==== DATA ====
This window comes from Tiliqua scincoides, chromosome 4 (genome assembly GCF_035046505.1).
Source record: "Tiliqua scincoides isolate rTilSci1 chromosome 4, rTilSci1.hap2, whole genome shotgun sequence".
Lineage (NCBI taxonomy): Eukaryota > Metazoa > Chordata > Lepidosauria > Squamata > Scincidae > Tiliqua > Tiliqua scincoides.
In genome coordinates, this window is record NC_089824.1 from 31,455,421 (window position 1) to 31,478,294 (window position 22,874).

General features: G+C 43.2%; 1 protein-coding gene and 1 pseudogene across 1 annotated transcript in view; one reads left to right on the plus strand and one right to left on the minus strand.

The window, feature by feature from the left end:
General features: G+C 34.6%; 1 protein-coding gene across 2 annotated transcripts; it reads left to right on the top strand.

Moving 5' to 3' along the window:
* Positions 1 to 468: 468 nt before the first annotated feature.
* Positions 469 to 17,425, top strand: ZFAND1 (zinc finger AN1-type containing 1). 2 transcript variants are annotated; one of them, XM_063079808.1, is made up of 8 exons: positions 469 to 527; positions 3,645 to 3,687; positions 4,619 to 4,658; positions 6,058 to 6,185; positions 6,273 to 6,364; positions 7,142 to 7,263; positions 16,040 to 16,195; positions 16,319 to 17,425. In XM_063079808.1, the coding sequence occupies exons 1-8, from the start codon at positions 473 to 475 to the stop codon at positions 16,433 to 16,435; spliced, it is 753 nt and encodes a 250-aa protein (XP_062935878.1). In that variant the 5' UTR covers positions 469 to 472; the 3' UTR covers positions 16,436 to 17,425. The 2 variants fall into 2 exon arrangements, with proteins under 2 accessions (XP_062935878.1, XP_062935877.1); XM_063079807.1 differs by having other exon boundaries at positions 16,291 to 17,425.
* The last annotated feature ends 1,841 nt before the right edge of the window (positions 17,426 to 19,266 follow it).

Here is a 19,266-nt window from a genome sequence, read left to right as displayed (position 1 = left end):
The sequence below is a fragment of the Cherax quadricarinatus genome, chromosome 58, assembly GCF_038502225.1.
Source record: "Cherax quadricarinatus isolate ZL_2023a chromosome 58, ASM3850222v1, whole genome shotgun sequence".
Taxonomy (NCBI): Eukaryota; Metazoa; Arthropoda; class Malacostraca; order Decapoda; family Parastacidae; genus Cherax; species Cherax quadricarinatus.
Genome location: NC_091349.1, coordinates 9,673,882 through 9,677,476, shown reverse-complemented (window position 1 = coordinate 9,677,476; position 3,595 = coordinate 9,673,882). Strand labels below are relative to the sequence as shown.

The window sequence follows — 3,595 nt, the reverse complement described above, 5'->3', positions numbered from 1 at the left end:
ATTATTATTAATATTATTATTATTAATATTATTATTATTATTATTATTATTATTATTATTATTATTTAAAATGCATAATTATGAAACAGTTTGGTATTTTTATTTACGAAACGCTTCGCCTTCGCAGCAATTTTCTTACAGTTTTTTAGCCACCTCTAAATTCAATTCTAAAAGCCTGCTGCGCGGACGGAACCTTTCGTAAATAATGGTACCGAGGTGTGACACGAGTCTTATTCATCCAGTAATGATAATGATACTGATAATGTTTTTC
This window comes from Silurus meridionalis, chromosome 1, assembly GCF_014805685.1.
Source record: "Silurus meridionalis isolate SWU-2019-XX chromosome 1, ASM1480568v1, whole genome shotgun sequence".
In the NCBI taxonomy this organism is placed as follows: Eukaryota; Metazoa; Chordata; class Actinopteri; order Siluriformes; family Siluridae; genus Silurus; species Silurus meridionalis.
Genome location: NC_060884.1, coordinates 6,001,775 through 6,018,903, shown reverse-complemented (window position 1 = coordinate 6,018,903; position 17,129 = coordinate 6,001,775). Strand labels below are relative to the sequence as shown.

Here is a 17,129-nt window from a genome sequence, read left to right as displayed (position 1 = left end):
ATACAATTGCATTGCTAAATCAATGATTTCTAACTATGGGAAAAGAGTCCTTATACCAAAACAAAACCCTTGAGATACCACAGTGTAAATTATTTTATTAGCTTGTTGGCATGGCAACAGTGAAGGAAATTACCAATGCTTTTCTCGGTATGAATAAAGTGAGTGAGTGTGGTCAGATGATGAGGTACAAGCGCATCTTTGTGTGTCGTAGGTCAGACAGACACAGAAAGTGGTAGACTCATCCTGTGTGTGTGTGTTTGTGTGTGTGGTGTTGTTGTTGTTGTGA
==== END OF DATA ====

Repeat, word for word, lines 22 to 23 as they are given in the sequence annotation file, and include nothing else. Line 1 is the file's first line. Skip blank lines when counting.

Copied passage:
Genome location: NC_060884.1, coordinates 6,001,775 through 6,018,903, shown reverse-complemented (window position 1 = coordinate 6,018,903; position 17,129 = coordinate 6,001,775). Strand labels below are relative to the sequence as shown.

Here is a 17,129-nt window from a genome sequence, read left to right as displayed (position 1 = left end):